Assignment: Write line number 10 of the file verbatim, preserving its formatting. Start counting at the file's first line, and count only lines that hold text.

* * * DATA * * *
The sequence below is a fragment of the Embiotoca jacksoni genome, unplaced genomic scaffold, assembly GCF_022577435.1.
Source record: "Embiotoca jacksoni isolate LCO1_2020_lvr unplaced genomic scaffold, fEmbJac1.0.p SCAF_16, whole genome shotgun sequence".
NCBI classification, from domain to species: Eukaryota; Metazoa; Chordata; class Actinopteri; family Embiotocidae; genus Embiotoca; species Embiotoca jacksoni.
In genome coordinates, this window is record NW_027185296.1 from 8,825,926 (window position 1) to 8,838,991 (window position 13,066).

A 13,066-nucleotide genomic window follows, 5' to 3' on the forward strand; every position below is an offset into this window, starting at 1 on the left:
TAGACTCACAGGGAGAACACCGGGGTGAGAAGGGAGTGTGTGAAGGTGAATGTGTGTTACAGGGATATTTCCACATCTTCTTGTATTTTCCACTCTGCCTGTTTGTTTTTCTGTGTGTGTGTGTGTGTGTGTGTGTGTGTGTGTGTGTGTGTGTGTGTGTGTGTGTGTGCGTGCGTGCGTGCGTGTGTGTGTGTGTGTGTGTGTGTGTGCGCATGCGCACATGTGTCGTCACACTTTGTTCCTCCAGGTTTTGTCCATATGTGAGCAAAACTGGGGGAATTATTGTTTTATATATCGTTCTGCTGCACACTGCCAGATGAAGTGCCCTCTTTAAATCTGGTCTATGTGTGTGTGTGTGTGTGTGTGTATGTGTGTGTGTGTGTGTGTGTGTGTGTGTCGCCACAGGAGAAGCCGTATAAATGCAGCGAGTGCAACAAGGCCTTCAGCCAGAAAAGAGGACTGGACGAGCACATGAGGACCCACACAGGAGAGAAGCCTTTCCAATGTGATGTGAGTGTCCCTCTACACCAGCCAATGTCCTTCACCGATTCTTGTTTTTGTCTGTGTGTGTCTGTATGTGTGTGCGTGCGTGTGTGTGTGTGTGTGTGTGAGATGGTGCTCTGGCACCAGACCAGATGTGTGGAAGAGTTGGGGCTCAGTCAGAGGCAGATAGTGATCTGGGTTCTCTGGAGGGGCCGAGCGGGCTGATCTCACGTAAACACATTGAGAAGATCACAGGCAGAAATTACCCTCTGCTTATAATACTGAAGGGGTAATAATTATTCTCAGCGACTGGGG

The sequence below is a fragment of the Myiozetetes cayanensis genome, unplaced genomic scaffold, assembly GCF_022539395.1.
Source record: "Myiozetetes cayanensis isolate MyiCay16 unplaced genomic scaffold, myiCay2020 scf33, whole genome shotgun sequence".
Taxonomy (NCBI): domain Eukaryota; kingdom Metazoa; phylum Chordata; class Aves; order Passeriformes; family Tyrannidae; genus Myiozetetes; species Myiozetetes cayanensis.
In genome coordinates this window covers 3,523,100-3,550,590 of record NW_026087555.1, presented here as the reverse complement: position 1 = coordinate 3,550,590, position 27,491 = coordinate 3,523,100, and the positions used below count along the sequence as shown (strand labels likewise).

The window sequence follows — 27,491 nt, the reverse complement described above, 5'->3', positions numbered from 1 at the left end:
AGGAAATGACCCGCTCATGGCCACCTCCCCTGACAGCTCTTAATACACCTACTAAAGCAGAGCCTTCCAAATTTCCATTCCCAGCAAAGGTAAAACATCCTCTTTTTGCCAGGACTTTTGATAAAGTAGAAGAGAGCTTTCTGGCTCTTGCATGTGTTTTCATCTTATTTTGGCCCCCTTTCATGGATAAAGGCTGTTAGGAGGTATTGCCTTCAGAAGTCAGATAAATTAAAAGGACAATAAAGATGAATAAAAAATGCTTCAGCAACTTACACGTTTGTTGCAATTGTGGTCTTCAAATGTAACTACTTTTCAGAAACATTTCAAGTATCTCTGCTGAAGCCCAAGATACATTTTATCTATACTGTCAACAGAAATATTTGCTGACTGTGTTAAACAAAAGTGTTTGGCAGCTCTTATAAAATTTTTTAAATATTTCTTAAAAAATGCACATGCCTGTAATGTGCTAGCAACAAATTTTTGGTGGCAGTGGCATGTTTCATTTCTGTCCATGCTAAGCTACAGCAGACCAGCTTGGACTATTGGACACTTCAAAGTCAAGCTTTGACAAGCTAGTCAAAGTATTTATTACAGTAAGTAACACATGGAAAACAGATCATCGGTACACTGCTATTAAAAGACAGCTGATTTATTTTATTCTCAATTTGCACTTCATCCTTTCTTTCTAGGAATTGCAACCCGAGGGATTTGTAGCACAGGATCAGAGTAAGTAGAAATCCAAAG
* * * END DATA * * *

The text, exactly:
In genome coordinates this window covers 3,523,100-3,550,590 of record NW_026087555.1, presented here as the reverse complement: position 1 = coordinate 3,550,590, position 27,491 = coordinate 3,523,100, and the positions used below count along the sequence as shown (strand labels likewise).